The NZ Herald reports:
The immediate past president of the Bar Association, Jim Farmer, QC, says the Law Society could be interested in the way Mr Henry is paid. …
Mr Henry told the committee that none of Mr Glenn’s $100,000 was used to pay for the $40,000 paid to Mr Clarkson’s solicitor for the costs settlement in March 2006.
How can he know this? If $100,000 from Glenn went into Henry’s bank account and he paid $40,000 to Clarkson from the same account, then it is all mixed in together. Possibly the $100,000 went into his business account and he paid the $40,000 from his personal account – in which case that conclusion would be more warranted. This would be the correct way of doing it, as the $40,000 Henry paid is not a tax deductible expense. It was not a debt he owed, so he should have paid it out of his after tax income, not his pre-tax income.
And while they are not issues for the Privileges Committee, I have received expert advice that the $40,000 payment was a gift to Peters and should have had gift duty paid on it by Henry. If Henry failed to pay gift duty on it, then Peters is liable for the gift duty.
Dr Norman raised the question of the $40,000 costs and said yesterday he had received a tip-off that it could be an interesting line of questioning. He said the $40,000 payment was more clear-cut than the Owen Glenn donation. “It’s absolutely black and white.”
Mr Peters had a personal debt and Mr Henry paid for it, he said.
“If you have got a debt and someone pays it for you then you should declare that someone had paid it, even if you don’t know who did.
Russel Norman is quite correct that the $40,000 is black and white compared to the other issues.
“There is just some pool in which debits and credits seems to float. It’s incredible – in the order of hundreds of thousands of dollars both ways – and it is very hard to prove anything.”
One question is why is it done in this way? Why not set up a legal trust with some trustees to fundraise for the legal bills? Have WInston declare his beneficial interest in the trust. That is how Nick Smith did it, and would seem to be a far more appropriate way to do it.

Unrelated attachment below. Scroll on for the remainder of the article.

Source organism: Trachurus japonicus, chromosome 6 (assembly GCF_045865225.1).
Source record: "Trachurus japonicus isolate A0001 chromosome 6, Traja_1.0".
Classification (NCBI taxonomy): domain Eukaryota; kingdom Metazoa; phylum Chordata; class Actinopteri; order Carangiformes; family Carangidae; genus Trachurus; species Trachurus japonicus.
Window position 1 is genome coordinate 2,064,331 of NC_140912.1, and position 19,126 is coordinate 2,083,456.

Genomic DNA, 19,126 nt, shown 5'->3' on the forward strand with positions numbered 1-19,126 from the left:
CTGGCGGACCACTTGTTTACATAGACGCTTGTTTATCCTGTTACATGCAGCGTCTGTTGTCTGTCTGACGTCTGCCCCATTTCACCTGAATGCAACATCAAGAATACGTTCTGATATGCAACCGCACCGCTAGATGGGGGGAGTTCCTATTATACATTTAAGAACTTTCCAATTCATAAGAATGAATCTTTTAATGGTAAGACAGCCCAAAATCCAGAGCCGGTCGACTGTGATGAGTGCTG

Dr Farmer described the relationship as “extremely unorthodox”.
Being paid by some third party [Owen Glenn] and the client not knowing was unheard of, he said.
So was the personal payment of $40,000 by Mr Henry.
“I think it might be of concern to the Law Society,” Mr Farmer said.
“Is it right for a barrister to receive $100,000 from a third party where there has never been a fee note rendered to the solicitor instructing him? I would have thought the Law Society would have real concerns about that.”
The president of the Auckland District Law Society, Keith Berman, said it was also very unusual.
“The issue which is uncertain is whether Brian is handling money on behalf of a client or just receiving money in payment of a bill. But as I understand it, he doesn’t issue a bill.”
Interesting issues indeed.
Tracy Watkins writes in the Dom Post:
But Mr Henry’s disclosure that he personally paid the $40,000 in court-ordered legal costs against Mr Peters means it could be considered a gift.
Mr Peters and Mr Henry were at odds over who made the payment, with Mr Peters suggesting he had paid it himself.
How can you not know whether or not you paid $40,000 to Bob Clarkson? If it was $400 maybe, but $40,000?Tags: anonymous donations, Bob Clarkson, Brian Henry, Jim Farmer, MPs Register of Pecuniary Interests, Owen Glenn, Privileges Committee, Russel Norman, Winston First